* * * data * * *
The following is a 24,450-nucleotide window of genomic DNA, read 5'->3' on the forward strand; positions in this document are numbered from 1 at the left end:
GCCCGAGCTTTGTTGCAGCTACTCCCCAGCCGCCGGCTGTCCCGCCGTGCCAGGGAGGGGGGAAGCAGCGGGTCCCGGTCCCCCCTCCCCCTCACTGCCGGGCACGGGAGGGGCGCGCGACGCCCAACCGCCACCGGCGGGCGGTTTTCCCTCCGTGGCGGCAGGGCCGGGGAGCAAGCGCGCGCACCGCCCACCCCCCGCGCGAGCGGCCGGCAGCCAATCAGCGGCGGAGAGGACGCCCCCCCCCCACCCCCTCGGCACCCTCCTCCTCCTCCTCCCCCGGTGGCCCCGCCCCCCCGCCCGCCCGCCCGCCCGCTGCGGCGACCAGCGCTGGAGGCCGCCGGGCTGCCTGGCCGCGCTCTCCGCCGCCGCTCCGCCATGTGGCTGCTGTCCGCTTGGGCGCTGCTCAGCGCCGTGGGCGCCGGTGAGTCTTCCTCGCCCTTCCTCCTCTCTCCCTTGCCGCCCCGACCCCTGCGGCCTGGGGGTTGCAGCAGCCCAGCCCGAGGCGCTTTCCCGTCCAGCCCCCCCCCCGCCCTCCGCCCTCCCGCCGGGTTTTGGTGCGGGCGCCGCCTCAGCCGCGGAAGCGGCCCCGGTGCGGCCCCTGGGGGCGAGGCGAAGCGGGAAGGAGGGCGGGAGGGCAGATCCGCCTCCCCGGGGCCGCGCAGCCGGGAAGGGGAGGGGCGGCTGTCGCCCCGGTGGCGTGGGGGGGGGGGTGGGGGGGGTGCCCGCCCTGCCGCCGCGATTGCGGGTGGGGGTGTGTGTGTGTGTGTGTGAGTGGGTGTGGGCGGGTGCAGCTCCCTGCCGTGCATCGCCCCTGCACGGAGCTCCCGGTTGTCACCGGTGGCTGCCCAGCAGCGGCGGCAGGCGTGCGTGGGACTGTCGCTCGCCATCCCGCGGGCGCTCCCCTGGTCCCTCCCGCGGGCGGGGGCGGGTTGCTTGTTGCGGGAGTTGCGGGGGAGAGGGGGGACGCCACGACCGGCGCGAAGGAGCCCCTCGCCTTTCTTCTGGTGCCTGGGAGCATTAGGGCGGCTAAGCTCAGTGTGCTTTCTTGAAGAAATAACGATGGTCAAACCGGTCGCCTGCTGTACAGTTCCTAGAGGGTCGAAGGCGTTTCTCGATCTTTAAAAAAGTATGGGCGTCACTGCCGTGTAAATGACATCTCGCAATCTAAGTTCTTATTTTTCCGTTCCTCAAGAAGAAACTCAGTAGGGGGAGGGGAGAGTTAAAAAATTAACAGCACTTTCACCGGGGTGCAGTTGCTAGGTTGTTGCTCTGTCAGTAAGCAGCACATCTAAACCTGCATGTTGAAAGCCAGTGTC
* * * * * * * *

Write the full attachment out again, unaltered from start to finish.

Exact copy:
The following is a 24,450-nucleotide window of genomic DNA, read 5'->3' on the forward strand; positions in this document are numbered from 1 at the left end:
GCCCGAGCTTTGTTGCAGCTACTCCCCAGCCGCCGGCTGTCCCGCCGTGCCAGGGAGGGGGGAAGCAGCGGGTCCCGGTCCCCCCTCCCCCTCACTGCCGGGCACGGGAGGGGCGCGCGACGCCCAACCGCCACCGGCGGGCGGTTTTCCCTCCGTGGCGGCAGGGCCGGGGAGCAAGCGCGCGCACCGCCCACCCCCCGCGCGAGCGGCCGGCAGCCAATCAGCGGCGGAGAGGACGCCCCCCCCCCACCCCCTCGGCACCCTCCTCCTCCTCCTCCCCCGGTGGCCCCGCCCCCCCGCCCGCCCGCCCGCCCGCTGCGGCGACCAGCGCTGGAGGCCGCCGGGCTGCCTGGCCGCGCTCTCCGCCGCCGCTCCGCCATGTGGCTGCTGTCCGCTTGGGCGCTGCTCAGCGCCGTGGGCGCCGGTGAGTCTTCCTCGCCCTTCCTCCTCTCTCCCTTGCCGCCCCGACCCCTGCGGCCTGGGGGTTGCAGCAGCCCAGCCCGAGGCGCTTTCCCGTCCAGCCCCCCCCCCGCCCTCCGCCCTCCCGCCGGGTTTTGGTGCGGGCGCCGCCTCAGCCGCGGAAGCGGCCCCGGTGCGGCCCCTGGGGGCGAGGCGAAGCGGGAAGGAGGGCGGGAGGGCAGATCCGCCTCCCCGGGGCCGCGCAGCCGGGAAGGGGAGGGGCGGCTGTCGCCCCGGTGGCGTGGGGGGGGGGGTGGGGGGGGTGCCCGCCCTGCCGCCGCGATTGCGGGTGGGGGTGTGTGTGTGTGTGTGTGAGTGGGTGTGGGCGGGTGCAGCTCCCTGCCGTGCATCGCCCCTGCACGGAGCTCCCGGTTGTCACCGGTGGCTGCCCAGCAGCGGCGGCAGGCGTGCGTGGGACTGTCGCTCGCCATCCCGCGGGCGCTCCCCTGGTCCCTCCCGCGGGCGGGGGCGGGTTGCTTGTTGCGGGAGTTGCGGGGGAGAGGGGGGACGCCACGACCGGCGCGAAGGAGCCCCTCGCCTTTCTTCTGGTGCCTGGGAGCATTAGGGCGGCTAAGCTCAGTGTGCTTTCTTGAAGAAATAACGATGGTCAAACCGGTCGCCTGCTGTACAGTTCCTAGAGGGTCGAAGGCGTTTCTCGATCTTTAAAAAAGTATGGGCGTCACTGCCGTGTAAATGACATCTCGCAATCTAAGTTCTTATTTTTCCGTTCCTCAAGAAGAAACTCAGTAGGGGGAGGGGAGAGTTAAAAAATTAACAGCACTTTCACCGGGGTGCAGTTGCTAGGTTGTTGCTCTGTCAGTAAGCAGCACATCTAAACCTGCATGTTGAAAGCCAGTGTC